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Article 82

If Article 81(old 85) dealt with cartels, article 82 (old 86) deals with monopolies; a rather simplistic encapsulation, but one with an element of truth.
T-68, 77-8/89 Re Italian Flat Glass
Where several undertakings together have a dominant position, then their actions can be in breach of Art. 82. You can thus see that it is not just a true monopoly situation.垄断不单纯表现在单一的企业垄断,很多企业联合一起,形成市场主导地位也是垄断的一种形式
It should be noted that there is no equivalent to Art. 81(3) i.e., no possibility of exemption. There is an absolute abuse, which can not be for the benefit of the consumer, or no abuse at all.

A Dominant Position

In the case we are going to look at in more depth below, United Brands the Court defined a dominant position as “…a position of economic strength enjoyed by an undertaking which enables itto hinder 阻碍the maintenance of effective competition on the relevant market by allowing it to behave to an appreciable extent independently of its competitors and customers and ultimately of consumers.”
a) Defining the relevant market. The most important thing here is to define the relevant market, with reference to both the product and the geographical area. The test is that ofinterchangeability or product substitution. 测验的关键在于产品在相关市场上是否是可替换的

Factors can include
i. Cross elasticity, if the price of one product rises will consumers go for another e.g. lager for beer, frozen vegetables for fresh, margarine for butter. Etc.
ii. Physical characteristics, which are similar, and mean that nothing else, can do. The Commission has published aNotice on the Definition of the Relevant Market (OJ 1997 C372/5) 没有其他人可以做, 其特点区别于其他产品,使得其他产品没有任何比拟性
http://eur-lex.europa.eu/LexUriServ/LexUriServ.do?uri=CELEX:31997Y1209(01):EN:NOT which summarises the case law and the Commission methodology for determining the relevant market.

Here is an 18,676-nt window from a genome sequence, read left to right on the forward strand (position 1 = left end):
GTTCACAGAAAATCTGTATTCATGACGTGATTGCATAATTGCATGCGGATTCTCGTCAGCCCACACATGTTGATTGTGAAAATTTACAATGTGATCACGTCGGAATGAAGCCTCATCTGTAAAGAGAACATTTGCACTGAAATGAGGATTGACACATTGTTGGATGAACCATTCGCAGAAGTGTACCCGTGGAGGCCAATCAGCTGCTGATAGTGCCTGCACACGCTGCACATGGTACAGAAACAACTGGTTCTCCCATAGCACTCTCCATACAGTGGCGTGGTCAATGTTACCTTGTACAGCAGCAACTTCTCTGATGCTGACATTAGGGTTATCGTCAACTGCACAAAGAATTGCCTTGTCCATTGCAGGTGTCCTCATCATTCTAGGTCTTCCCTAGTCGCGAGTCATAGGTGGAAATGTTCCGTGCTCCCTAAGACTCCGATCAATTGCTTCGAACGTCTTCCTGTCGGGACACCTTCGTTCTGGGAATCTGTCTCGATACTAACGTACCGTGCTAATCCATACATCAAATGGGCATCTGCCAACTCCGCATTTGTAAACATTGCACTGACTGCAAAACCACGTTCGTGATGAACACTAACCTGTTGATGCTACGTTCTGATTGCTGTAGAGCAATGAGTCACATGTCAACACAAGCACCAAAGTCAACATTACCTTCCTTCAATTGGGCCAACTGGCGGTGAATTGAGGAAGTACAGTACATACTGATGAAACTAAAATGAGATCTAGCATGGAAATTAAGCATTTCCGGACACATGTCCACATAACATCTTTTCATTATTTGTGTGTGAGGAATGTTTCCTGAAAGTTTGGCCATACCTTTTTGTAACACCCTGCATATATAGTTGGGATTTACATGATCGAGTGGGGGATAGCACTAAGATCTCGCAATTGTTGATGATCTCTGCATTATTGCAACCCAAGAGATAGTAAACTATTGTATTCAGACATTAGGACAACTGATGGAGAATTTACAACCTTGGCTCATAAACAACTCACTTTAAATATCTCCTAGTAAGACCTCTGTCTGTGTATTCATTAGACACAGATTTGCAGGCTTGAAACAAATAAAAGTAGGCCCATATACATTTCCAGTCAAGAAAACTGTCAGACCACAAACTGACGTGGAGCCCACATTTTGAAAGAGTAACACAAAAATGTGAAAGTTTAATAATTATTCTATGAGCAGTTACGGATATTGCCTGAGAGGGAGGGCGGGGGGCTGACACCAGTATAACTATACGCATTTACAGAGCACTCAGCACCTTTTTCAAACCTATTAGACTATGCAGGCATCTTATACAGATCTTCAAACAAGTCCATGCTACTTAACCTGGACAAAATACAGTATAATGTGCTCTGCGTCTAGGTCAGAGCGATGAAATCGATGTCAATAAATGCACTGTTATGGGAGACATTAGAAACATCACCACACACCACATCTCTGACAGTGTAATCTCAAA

One case where the Commission failed to define the relevant product market, and their decision wastherefore quashed was
Europemballage and Continental Can v Commission
The Commission had said that the companies had a dominant position in the market for cans for meat, cans for fish and metal tops, without explaining why these markets were separate from each other, or from the general market in cans and containers. The Court said that it was necessary to identify the ‘characteristics of theproducts in question by virtue of which they are particularly apt to satisfy an inelastic need and are only to a limited extent interchangeable with other products’
In a case, which has to go down as many students favourite in this field, let us look at the banana case, where a relevant market was defined.
27/76 United Brands Company and United Brands Continental BV v Commission
UnitedBrands had been found to have infringed Art 82 (old 86) in that it had required its distributors not to sell bananas while still green, had charged different distributors in different Member States different prices, sometimes by as much as 138% without any justification, and had refused to supply a Danish company because they had advertised another brand. The question was what constituted themarket. United Brand argued that bananas were only part of a larger fresh fruit market, and produced studies to show that cross elasticity between bananas and other fruits was high. The Commission contended it was in fact low, because they had specific qualities which made other fruits unacceptable as substitutes. “For the banana to be regarded as forming a market which is sufficiently differentiatedfrom other fruits it must be possible for it to be singled out by such special features distinguishing it from other fruits that it is only to a limited extent interchangeable with them and is only exposed to their competition in a way that is hardly perceptible”…“The banana has certain characteristics, appearance, taste, softness, seedlessness, easy...